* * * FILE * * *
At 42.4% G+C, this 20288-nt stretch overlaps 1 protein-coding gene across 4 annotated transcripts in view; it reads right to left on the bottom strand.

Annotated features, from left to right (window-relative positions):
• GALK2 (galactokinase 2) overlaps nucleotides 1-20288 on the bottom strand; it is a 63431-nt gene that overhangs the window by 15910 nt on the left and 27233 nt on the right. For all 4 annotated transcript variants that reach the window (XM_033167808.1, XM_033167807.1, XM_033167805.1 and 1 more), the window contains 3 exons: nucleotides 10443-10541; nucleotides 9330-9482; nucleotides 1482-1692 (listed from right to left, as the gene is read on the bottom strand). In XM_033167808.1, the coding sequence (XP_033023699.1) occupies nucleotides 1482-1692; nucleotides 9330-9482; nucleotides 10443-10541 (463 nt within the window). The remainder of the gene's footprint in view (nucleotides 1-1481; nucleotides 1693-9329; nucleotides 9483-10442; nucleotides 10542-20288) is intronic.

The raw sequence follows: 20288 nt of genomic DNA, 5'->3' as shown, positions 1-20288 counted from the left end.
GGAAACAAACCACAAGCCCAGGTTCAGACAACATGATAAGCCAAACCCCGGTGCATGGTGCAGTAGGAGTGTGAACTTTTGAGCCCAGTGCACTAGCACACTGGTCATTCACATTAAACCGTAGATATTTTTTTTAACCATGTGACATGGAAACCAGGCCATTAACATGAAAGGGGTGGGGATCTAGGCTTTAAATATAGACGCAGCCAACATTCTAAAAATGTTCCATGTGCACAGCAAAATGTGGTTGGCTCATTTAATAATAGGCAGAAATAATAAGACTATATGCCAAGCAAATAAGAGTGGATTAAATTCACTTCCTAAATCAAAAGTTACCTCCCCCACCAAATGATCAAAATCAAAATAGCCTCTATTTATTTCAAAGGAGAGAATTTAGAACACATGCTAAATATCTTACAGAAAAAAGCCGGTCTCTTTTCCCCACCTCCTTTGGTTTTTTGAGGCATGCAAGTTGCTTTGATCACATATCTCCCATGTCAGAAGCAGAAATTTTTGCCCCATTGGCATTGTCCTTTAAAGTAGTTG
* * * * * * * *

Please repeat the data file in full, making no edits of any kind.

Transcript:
At 42.4% G+C, this 20288-nt stretch overlaps 1 protein-coding gene across 4 annotated transcripts in view; it reads right to left on the bottom strand.

Annotated features, from left to right (window-relative positions):
• GALK2 (galactokinase 2) overlaps nucleotides 1-20288 on the bottom strand; it is a 63431-nt gene that overhangs the window by 15910 nt on the left and 27233 nt on the right. For all 4 annotated transcript variants that reach the window (XM_033167808.1, XM_033167807.1, XM_033167805.1 and 1 more), the window contains 3 exons: nucleotides 10443-10541; nucleotides 9330-9482; nucleotides 1482-1692 (listed from right to left, as the gene is read on the bottom strand). In XM_033167808.1, the coding sequence (XP_033023699.1) occupies nucleotides 1482-1692; nucleotides 9330-9482; nucleotides 10443-10541 (463 nt within the window). The remainder of the gene's footprint in view (nucleotides 1-1481; nucleotides 1693-9329; nucleotides 9483-10442; nucleotides 10542-20288) is intronic.

The raw sequence follows: 20288 nt of genomic DNA, 5'->3' as shown, positions 1-20288 counted from the left end.
GGAAACAAACCACAAGCCCAGGTTCAGACAACATGATAAGCCAAACCCCGGTGCATGGTGCAGTAGGAGTGTGAACTTTTGAGCCCAGTGCACTAGCACACTGGTCATTCACATTAAACCGTAGATATTTTTTTTAACCATGTGACATGGAAACCAGGCCATTAACATGAAAGGGGTGGGGATCTAGGCTTTAAATATAGACGCAGCCAACATTCTAAAAATGTTCCATGTGCACAGCAAAATGTGGTTGGCTCATTTAATAATAGGCAGAAATAATAAGACTATATGCCAAGCAAATAAGAGTGGATTAAATTCACTTCCTAAATCAAAAGTTACCTCCCCCACCAAATGATCAAAATCAAAATAGCCTCTATTTATTTCAAAGGAGAGAATTTAGAACACATGCTAAATATCTTACAGAAAAAAGCCGGTCTCTTTTCCCCACCTCCTTTGGTTTTTTGAGGCATGCAAGTTGCTTTGATCACATATCTCCCATGTCAGAAGCAGAAATTTTTGCCCCATTGGCATTGTCCTTTAAAGTAGTTG